Students visiting Student Health and Counseling Services on the SDSU campus may not realize how fortunate they are to be cared for by the facility’s staff of nurse practitioners. Gov. Mike Rounds wants South Dakota to know how lucky the state is, as he has declared November 6 through 12 National Nurse Practitioner Week.Rounds’ proclamation reads, “In recognition of the many contributions that this dedicated group of healthcare professionals makes to the health and well-being of the people in the communities they serve . . .”South Dakota has 309 licensed nurse practitioners and SDSU has 12 on faculty. Carla Dieter, coordinator of the nurse practitioner program, said that the faculty collaborates with physicians from the Brookings Hospital.”They’re part faculty, part nurse practitioner,” she said. “They have a part-time practice in addition to teaching.”Students in the nurse practitioner program at SDSU graduate with a master’s degree, according to Dieter.”We graduate 15 to 20 per year,” she said. Students have options when it comes to where and how they complete the program. “We have students from all over: Texas, Wisconsin, Minnesota, Iowa, South Dakota and Nebraska,” Dieter said.Those completing the distance-based option are required to come to campus once a semester during clinical courses, Dieter said.She also conducts video conferences with the distance-based students.Nurse practitioners are registered nurses with advanced education and advanced clinical training. Most have master’s or post-master’s degrees.”They diagnose common acute and stable chronic conditions,” Dieter said. Besides diagnosing such health problems as strep throat, hypertension, asthma and diabetes, they prescribe medications, treat illnesses and counsel patients on healthcare issues.Many nurses work in rural areas and local communities.”More than 20 percent of nurse practitioners practice in rural settings with populations of less than 25,000, and (of the) 62 percent who work in cities with populations of more than 50,000,” according to Rounds’ proclamation.Students must take a national certification exam upon completion of the program. The national average for passing is 85 percent. Last year, SDSU students had a 100 percent passing rate.”We’re on our way this year too,” Dieter said.Michele Wieseler, of Miller, is enrolled in the distance-based program.”I loved going to school, so I’m expanding my nursing career,” she said.Wieseler completed her associate and bachelor’s degrees at Presentation College.”Having a career and getting a graduate degree is doable with the Internet. SDSU has many opportunities,” Wieseler said.She is completing her graduate degree while at home working by taking one class a semester.”I anticipated that I would get lost in the shuffle (at a big school), but I feel very taken care of. They help us succeed,” she said of the faculty.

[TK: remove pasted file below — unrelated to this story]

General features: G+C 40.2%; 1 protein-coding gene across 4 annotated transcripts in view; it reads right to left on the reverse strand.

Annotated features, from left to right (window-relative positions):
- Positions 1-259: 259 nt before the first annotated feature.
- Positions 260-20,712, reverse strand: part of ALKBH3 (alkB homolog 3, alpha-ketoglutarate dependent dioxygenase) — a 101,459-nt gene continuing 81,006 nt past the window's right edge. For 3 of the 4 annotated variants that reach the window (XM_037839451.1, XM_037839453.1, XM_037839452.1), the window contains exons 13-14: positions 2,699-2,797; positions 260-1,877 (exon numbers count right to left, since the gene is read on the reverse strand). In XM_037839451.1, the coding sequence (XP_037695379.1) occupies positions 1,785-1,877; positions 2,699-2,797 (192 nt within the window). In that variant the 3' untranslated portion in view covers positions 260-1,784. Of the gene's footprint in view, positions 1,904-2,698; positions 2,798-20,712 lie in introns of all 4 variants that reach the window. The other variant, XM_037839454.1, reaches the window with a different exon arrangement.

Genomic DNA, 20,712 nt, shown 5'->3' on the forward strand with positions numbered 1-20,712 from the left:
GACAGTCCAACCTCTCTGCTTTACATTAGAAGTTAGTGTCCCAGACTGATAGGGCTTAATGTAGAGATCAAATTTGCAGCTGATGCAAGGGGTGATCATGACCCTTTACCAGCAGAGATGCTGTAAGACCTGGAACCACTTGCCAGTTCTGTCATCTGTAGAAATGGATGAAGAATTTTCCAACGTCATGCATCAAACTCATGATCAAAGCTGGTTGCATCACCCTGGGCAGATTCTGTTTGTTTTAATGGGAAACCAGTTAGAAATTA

#1.884903:3084066428.jpg:nfa02_tc.jpg:Melissa Scotting demonstrates how to care for an injured leg on Michael Garrett.:Ty Carlson